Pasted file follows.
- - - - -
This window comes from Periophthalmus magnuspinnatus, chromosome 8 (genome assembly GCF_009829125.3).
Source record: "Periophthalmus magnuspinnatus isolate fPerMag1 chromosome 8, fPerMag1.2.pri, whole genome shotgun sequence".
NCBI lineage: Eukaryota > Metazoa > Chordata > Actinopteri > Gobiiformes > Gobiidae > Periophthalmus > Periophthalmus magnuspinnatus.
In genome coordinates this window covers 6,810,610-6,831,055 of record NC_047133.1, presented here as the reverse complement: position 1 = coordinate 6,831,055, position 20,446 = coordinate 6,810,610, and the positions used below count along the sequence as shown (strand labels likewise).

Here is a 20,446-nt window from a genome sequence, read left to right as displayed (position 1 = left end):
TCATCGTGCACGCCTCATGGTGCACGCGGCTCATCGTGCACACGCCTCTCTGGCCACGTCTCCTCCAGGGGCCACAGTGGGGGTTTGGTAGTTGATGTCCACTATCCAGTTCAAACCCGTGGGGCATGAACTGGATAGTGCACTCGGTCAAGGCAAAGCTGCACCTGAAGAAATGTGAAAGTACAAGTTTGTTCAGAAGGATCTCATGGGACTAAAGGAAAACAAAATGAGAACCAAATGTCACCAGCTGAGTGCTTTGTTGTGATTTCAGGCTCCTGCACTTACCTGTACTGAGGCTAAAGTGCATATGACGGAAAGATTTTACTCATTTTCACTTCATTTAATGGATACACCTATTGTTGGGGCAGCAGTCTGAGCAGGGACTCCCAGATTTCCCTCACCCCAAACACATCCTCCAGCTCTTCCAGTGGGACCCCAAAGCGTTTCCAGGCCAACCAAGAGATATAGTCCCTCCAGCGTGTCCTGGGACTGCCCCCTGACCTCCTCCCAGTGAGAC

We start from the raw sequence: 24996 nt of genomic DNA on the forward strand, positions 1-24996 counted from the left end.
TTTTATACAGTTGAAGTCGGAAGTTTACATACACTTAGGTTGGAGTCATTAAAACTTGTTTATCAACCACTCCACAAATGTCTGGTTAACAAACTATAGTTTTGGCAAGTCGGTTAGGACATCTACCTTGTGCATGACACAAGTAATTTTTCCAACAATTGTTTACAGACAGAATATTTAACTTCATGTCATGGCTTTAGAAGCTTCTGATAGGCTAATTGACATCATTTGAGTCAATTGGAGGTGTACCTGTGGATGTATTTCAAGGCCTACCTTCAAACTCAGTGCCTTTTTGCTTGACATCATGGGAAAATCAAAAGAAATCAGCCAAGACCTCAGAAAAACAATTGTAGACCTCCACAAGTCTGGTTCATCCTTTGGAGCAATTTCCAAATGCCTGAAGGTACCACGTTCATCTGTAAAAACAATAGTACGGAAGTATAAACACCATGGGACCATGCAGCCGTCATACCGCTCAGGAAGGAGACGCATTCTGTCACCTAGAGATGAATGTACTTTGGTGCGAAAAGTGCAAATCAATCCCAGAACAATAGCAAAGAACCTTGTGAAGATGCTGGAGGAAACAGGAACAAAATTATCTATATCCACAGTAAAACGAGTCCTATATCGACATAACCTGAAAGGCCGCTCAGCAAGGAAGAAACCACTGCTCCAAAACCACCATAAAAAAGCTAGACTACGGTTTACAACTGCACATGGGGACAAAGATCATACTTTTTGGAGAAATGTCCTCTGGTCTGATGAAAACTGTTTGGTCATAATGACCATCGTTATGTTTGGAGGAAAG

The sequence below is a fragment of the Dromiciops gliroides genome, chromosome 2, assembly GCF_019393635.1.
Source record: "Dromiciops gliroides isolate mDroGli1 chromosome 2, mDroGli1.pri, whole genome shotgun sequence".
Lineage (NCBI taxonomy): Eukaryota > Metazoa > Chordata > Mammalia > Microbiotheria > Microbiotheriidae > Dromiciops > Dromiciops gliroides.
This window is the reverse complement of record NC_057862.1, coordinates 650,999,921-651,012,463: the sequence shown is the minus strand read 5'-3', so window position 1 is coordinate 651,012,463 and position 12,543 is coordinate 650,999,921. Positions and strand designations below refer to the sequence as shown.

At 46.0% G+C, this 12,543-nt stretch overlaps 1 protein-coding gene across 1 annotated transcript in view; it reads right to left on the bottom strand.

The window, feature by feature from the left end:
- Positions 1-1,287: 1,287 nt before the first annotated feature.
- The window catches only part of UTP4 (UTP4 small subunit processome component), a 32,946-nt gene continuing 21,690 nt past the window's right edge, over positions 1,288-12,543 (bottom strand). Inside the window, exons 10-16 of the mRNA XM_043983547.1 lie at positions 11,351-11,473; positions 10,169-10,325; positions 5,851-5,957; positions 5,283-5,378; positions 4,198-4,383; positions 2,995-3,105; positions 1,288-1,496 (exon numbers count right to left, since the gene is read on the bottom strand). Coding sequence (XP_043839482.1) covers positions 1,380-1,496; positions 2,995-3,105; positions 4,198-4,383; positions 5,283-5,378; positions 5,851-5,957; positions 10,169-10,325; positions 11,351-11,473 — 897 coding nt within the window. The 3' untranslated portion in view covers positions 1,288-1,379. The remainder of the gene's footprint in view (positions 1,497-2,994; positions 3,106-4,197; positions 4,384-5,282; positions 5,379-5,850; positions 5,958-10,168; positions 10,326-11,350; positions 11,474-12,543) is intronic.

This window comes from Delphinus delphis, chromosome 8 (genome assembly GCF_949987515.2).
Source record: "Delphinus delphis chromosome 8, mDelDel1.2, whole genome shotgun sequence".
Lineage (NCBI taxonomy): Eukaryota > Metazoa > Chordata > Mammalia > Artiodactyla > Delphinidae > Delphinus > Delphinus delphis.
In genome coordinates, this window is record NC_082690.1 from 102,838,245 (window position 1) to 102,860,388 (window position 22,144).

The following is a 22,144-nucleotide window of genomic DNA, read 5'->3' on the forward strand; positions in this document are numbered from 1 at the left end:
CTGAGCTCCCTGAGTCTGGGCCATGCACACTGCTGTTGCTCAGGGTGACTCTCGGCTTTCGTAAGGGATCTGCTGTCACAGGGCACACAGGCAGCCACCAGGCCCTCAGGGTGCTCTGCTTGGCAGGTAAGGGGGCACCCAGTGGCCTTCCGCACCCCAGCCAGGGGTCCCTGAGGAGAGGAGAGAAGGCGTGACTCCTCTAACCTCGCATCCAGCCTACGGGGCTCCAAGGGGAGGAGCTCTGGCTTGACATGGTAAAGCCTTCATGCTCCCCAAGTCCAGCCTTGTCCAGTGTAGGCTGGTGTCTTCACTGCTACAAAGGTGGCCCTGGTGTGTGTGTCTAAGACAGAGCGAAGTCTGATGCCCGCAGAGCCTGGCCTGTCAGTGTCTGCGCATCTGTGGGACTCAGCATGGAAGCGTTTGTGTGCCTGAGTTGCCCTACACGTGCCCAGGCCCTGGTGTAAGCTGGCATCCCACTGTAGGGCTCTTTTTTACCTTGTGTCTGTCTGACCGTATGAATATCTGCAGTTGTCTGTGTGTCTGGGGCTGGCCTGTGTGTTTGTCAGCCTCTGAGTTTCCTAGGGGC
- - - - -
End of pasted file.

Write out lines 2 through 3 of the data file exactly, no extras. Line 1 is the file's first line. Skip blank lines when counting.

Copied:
Source record: "Periophthalmus magnuspinnatus isolate fPerMag1 chromosome 8, fPerMag1.2.pri, whole genome shotgun sequence".
NCBI lineage: Eukaryota > Metazoa > Chordata > Actinopteri > Gobiiformes > Gobiidae > Periophthalmus > Periophthalmus magnuspinnatus.